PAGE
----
Singing the words “ever you’ll find us loyal and true” is something that can be embodied by many OSU traditions of the university. The words of the alma mater are something I hope to carry in my heart throughout the next three and a half years of my college experience and into my adult life as I strive to carry pride and loyalty in each endeavor.

What are your career aspirations?

Brittany Lippy | Manchester, MD Kylie Patterson | San Antonio, TX Colton Pratz | Stillwater, OK GeorgenA Ratliff | Longmont, CO Krista Rodney | Bentonville, AR Rachel Scott | Georgetown, TX Ciara Smith | Prosper, TX Charlee Teague | Fort Morgan, CO

My chosen career as a pediatrician is due to the impact on their adolescent patients. When I was a child, I looked up to both of my uncles because of their impact as doctors. Seeing their impact on others fueled my desire to become a pediatrician and it has become more of a passion of mine as I have continued to grow. VOLUME 46 | 5

The Oklahoma State University Animal Science Alumni Association held their second-annual Cowboy Tailgate on Nov. 17 as the Cowboys took on the West Virginia Mountaineers. Alumni from across the state gathered to cheer on the Cowboys to victory. The tailgate served as a venue for alumni, members and friends to have a common place to gather and renew acquaintances, said Scott Bulling, ASAA vice president. “Fellowship is a strong part of the ASAA mission and we enjoy the opportunity to gather with friends and create support for the department and students.”

Alumni, friends and judging team members gather to enjoy food and fellowship.

In addition, the ASAA hosted ESPN along with reporter Holly Rowe to provide gameday coverage of the OSU horse, meat and and livestock judging teams. A crowd gathered to recognize and congratulate the teams on winning their respective national championships all within three days. The three, 2018 national championships marked history for OSU. No other university has claimed all three national titles since 1987. By Kinzie Burtrum

Mark and Robin Stinchcomb, Amy Anderson, and Randy Renbarger enjoy visiting during the tailgate.

New Faculty Spotlight Paul Beck

Associate Professor Beef Extension Specialist

Coming back to Oklahoma State University means I am returning home. It is my hope and intention to continue the excellence in beef cattle production research and Extension programming for which the department is known. My position will focus on applied production of stocker cattle and finishing systems. I am recruiting graduate students interested in applied nutrition and management of growing and finishing cattle for conducting research and Extension programs. I want to develop a research program in the outlying research stations in the state to provide avenues for generating Extension recommendations for producers in the environment in which they are operating and locations for field days for outreach and direct contact with producers.


Judging team members and coaches celebrate the triple crown national championship for ESPN.

Andrew Foote Assistant Professor in Ruminant Nutrition

When I returned to Oklahoma State University, my main goal was to boost the graduate ruminant nutrition program. I add a unique skill set and perspective to the strong pieces currently in place, and through my research program and teaching, we will build one of the premier ruminant nutrition graduate programs in the United States. It is nice to work in a department where students are engaged, faculty enjoy their jobs and the alumni are proud of the institution and involved in securing the future of this department. My research is mainly focused on factors that contribute to feed efficiency of growing and finishing cattle. I have worked extensively on determining factors to regulate appetite and growth and will continue this line of research.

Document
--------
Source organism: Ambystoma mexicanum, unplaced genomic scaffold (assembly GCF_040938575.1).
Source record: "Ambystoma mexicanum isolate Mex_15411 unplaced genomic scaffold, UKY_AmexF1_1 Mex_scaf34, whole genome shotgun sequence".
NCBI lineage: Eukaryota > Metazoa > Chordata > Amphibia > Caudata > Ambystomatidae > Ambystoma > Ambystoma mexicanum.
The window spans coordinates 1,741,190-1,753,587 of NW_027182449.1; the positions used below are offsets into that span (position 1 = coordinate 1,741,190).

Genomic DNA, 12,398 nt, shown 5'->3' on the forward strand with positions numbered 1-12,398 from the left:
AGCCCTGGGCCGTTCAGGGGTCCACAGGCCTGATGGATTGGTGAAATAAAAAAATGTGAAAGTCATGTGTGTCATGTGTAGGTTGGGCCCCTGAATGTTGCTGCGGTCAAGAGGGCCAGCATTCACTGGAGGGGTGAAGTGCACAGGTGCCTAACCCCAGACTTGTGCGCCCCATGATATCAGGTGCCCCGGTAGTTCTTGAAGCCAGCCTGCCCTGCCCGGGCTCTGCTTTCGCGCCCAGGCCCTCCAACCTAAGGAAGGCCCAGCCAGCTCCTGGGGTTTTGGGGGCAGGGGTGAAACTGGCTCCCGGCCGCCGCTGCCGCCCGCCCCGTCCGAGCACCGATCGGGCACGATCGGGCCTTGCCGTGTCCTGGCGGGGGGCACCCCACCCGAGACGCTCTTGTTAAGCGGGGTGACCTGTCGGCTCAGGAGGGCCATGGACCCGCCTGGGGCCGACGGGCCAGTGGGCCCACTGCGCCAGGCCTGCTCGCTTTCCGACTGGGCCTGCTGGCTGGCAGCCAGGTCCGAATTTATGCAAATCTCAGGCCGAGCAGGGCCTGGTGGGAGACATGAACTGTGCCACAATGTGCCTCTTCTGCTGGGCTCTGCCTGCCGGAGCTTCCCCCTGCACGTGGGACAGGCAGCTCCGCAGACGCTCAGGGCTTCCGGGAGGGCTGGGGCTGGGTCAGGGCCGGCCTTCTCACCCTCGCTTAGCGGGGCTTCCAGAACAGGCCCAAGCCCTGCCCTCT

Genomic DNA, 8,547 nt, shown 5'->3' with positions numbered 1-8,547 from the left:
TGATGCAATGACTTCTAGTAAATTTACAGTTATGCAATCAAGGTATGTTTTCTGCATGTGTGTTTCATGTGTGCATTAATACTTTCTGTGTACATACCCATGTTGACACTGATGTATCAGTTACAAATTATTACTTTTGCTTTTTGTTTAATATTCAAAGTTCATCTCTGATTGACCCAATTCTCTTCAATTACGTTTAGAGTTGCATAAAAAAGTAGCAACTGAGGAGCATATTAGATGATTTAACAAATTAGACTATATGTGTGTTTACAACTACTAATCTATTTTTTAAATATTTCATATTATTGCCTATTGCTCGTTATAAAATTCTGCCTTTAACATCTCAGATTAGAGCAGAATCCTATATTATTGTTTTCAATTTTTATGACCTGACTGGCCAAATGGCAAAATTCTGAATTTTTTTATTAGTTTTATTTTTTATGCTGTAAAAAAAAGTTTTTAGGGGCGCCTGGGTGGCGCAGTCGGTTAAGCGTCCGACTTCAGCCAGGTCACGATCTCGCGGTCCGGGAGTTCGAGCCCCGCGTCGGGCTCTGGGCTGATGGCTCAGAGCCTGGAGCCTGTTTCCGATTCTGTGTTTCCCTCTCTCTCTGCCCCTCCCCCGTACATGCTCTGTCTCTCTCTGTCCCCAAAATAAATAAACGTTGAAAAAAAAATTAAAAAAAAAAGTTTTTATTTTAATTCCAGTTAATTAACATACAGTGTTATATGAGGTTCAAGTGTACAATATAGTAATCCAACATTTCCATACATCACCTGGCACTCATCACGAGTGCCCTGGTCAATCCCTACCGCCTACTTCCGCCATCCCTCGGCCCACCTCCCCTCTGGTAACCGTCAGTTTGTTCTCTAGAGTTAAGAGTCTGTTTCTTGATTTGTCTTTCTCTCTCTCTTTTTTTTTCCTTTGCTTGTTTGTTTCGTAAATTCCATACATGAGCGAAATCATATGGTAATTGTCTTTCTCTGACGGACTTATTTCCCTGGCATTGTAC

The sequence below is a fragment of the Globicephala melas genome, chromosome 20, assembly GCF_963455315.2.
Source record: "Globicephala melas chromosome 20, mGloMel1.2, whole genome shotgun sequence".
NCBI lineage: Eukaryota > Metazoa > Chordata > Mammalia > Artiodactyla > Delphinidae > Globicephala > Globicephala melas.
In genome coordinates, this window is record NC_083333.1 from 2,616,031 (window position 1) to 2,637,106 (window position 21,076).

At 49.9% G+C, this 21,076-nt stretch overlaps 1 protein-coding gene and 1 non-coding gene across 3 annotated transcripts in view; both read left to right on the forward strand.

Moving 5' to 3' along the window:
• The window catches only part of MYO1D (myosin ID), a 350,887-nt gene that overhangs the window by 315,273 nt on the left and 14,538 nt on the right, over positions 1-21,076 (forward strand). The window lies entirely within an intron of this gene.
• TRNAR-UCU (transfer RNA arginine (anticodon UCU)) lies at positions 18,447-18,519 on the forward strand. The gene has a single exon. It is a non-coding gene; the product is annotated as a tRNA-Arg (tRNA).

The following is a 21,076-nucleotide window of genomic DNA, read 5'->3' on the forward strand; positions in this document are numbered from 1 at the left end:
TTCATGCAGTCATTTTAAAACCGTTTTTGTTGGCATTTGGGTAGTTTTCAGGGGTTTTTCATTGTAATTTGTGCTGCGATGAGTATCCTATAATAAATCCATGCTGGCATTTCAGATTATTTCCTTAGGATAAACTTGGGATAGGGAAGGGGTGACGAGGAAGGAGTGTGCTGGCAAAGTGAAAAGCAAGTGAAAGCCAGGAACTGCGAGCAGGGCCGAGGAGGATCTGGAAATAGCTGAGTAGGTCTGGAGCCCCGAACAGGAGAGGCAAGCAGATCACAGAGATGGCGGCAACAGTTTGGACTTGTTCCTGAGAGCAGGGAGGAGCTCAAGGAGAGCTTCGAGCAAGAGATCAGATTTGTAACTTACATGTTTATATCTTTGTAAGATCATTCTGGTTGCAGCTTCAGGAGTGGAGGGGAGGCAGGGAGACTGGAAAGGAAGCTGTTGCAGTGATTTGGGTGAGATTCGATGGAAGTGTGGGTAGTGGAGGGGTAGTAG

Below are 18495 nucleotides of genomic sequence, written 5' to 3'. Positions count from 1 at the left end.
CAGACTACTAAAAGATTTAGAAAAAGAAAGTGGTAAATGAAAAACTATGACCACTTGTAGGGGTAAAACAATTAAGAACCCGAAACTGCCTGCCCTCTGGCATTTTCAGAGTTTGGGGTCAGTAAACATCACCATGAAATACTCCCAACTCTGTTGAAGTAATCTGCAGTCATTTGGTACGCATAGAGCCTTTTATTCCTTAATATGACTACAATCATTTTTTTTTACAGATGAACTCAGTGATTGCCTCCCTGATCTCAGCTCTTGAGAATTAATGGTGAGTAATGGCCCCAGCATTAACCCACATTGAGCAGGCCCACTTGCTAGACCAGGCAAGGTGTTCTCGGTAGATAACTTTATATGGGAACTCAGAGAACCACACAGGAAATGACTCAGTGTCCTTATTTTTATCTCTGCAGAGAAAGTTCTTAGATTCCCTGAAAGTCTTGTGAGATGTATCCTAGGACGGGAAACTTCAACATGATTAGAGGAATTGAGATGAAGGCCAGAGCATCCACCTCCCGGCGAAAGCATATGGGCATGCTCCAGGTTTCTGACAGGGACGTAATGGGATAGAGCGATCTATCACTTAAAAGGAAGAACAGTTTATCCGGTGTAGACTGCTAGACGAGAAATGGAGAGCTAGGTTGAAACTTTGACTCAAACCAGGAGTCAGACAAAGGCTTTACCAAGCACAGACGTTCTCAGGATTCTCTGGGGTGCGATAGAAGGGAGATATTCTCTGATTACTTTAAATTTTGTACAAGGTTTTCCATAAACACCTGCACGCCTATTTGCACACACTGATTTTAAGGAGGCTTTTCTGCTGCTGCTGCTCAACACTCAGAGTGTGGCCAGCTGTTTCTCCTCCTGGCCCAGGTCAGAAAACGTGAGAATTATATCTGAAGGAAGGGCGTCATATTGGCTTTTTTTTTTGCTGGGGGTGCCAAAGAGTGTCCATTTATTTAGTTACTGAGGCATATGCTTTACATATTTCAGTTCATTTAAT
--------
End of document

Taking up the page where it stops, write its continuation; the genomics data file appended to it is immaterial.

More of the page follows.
Dr. Clint Rusk, Holly Rowe and Dean Tom Coon are ready to cheer on the Cowboys.

Janine SalakJohnson Associate Professor, Stress Physiology & Animal Well-being

I look forward to raising the research bar in the department by putting Oklahoma State University on the map as one of the top departments working in the area of animal welfare utilizing non-traditional and traditional animal sciences and conducting valuable basic research essential to advancing and reacting to stakeholders needs. My research program will advance the science of animal wellbeing in food animals using the basic sciences to provide the foundation to translate the science to establish new “gold standard” for health and wellbeing of food animals and protect the value of animal agriculture in the state to remain sustainable. I enjoy that alumni are loyal and dedicated to the department and they stay actively involved and many have the fortitude to want to advance it.

Department of Animal and Food Sciences Judging Teams




Arizona National National Western Stock Show National Western Stock Show —Carload Contest Dixie National Fort Worth Stock Show San Antonio Stock Show and Rodeo National Barrow Show Tulsa State Fair State Fair of Texas American Royal North American International Livestock Exposition P.D. Miller—High Individual Haley Stark—2nd High Individual Blake Goss—10th High Individual All–Americans: Anna Grace Parnell and Haley Stark Dr. Blake Bloomberg was named Coach of the Year.


National livestock judging championship